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I have started learning Ruby, and I have read a couple of tutorials and I even bought a book ("Programming Ruby 1.9 - The Pragmatic Programmers' Guide"), and I came across something new that I haven't seen before in any of the other languages I know (I am working as a PHP webdeveloper).

Blocks & Procs. I think I understand what they are, but what I don't understand is why they are so great, and when and why I should use them. Everywhere I look they say blocks and procs are a great feature in Ruby, but I don't understand them.

Can anybody here give a total Ruby-newbie like me some explanations?

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Look for more information on Closures, it will help to explain how the blocks and procs work and what they are useful for.. – Doon Aug 24 '10 at 20:36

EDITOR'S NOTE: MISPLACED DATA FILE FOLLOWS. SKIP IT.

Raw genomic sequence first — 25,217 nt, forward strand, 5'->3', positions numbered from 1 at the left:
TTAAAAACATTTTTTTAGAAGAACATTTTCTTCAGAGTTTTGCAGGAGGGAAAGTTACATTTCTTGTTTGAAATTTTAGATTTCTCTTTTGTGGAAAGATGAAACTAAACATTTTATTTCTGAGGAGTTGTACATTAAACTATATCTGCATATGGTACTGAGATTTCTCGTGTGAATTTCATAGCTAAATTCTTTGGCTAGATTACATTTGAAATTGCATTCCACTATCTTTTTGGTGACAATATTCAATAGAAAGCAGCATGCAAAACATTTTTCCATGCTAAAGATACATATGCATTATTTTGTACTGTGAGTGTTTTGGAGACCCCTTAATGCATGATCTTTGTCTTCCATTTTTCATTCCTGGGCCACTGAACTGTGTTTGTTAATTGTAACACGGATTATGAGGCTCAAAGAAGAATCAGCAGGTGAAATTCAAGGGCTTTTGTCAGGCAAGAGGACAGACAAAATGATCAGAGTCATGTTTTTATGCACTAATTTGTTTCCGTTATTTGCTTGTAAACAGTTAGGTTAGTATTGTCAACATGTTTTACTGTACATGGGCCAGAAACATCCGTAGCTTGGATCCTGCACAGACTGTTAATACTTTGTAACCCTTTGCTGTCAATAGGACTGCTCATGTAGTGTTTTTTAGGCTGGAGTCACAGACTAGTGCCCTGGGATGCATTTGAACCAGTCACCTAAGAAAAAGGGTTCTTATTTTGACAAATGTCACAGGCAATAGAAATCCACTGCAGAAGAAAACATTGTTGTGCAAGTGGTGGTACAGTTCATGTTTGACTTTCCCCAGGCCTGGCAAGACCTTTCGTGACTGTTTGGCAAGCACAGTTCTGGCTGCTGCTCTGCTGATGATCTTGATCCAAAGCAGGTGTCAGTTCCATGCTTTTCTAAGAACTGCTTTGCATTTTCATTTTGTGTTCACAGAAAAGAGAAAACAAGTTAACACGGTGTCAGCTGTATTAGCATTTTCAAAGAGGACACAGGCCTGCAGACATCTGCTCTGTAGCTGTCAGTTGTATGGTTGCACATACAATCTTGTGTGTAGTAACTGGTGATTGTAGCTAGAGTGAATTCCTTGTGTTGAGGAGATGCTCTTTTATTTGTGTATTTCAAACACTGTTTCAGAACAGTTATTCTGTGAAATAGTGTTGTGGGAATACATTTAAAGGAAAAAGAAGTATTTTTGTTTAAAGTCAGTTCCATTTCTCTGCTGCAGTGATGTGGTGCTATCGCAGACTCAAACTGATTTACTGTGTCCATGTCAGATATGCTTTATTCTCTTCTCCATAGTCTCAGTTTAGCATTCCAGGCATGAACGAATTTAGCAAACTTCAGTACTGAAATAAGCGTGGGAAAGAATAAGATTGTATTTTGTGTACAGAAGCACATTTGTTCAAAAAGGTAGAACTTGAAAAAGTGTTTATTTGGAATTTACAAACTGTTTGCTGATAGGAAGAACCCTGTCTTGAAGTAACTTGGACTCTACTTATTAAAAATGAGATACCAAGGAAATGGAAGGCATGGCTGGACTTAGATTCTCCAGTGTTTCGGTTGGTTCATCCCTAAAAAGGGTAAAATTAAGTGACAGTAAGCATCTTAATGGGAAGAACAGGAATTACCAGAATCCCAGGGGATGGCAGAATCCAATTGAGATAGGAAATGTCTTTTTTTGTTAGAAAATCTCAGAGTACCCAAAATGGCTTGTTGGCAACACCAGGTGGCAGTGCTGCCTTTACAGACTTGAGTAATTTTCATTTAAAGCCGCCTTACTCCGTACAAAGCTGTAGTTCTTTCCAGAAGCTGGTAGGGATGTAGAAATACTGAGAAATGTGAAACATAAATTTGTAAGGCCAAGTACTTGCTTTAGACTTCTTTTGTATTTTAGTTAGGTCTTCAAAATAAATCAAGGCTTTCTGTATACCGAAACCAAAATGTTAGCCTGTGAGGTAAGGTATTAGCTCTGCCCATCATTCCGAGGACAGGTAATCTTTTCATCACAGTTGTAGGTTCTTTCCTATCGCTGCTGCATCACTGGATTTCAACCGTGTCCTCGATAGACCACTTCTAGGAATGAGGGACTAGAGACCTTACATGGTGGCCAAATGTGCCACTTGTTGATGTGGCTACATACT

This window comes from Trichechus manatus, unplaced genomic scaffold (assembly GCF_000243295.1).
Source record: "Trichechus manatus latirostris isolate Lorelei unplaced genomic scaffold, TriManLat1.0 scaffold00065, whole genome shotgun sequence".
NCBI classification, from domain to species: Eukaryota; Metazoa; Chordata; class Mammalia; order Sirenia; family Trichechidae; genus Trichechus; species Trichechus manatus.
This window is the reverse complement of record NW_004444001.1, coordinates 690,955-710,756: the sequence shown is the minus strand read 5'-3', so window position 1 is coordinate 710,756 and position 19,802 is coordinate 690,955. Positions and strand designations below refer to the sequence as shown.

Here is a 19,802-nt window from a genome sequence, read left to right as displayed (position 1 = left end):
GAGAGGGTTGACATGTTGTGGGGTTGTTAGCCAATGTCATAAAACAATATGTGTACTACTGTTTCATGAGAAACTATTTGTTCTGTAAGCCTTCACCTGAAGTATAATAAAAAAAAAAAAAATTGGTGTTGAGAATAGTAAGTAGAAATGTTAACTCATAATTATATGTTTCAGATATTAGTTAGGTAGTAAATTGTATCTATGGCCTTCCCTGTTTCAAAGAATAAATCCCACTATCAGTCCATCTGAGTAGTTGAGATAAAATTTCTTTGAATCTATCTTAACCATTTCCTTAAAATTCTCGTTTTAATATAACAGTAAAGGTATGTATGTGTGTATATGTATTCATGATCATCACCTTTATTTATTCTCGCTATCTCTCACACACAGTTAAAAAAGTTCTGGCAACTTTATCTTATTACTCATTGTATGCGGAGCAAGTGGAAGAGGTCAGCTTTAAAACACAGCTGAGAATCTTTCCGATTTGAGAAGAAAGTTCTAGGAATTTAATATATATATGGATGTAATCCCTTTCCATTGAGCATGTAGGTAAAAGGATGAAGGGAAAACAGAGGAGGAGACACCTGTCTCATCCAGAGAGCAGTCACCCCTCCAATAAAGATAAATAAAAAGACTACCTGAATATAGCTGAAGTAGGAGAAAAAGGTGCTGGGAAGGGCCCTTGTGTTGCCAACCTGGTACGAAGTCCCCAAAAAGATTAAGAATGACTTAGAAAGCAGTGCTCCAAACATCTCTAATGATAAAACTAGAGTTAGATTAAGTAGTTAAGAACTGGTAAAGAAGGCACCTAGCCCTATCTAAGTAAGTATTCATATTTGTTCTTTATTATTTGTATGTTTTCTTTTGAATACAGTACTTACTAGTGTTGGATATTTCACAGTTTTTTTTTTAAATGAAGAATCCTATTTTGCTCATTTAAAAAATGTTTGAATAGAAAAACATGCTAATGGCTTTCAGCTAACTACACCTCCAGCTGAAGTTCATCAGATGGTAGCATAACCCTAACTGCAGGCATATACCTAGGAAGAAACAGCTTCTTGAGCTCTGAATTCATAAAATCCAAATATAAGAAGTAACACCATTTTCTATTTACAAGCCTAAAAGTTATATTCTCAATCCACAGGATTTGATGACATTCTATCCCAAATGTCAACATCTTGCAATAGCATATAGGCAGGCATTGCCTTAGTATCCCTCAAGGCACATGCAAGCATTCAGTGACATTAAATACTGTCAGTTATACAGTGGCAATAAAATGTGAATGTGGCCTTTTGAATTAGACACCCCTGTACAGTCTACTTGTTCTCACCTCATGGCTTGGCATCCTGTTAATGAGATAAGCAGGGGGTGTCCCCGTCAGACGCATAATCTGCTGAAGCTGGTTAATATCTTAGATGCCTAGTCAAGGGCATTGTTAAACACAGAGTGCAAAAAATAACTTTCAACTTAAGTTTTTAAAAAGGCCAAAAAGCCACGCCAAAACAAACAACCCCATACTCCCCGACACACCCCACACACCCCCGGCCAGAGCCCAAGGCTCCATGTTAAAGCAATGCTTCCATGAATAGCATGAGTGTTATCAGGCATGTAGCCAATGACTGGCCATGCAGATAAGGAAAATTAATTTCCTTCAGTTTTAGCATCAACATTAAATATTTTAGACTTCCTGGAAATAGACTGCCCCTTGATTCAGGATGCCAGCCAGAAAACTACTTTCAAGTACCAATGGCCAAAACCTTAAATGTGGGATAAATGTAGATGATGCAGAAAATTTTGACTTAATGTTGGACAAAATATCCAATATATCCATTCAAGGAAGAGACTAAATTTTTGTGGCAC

up vote 12 down vote accepted

There are a lot of things that are good about blocks. The elevator pitch: Blocks let us pass around actions the same way we normally pass around data.

The most obvious level is that they let you abstract things out into functions that wouldn't be possible otherwise. For example, let's look at a common case where you have a list of things and you want to filter it to only include items that match some criterion:

int list[50] = {1, 2, 3, 4, 5, 6, 7, 8, 9, 10, 11, 12, 13, 14, 15, 16, 17, 18, 19, 20, 21, 22, 23, 24, 25, 26, 27, 28, 29, 30, 31, 32, 33, 34, 35, 36, 37, 38, 39, 40, 41, 42, 43, 44, 45, 46, 47, 48, 49, 50};
int evenNumbers[50] = {0};
int copyIndex = 0;
for (int i = 0; i < 50; i++) {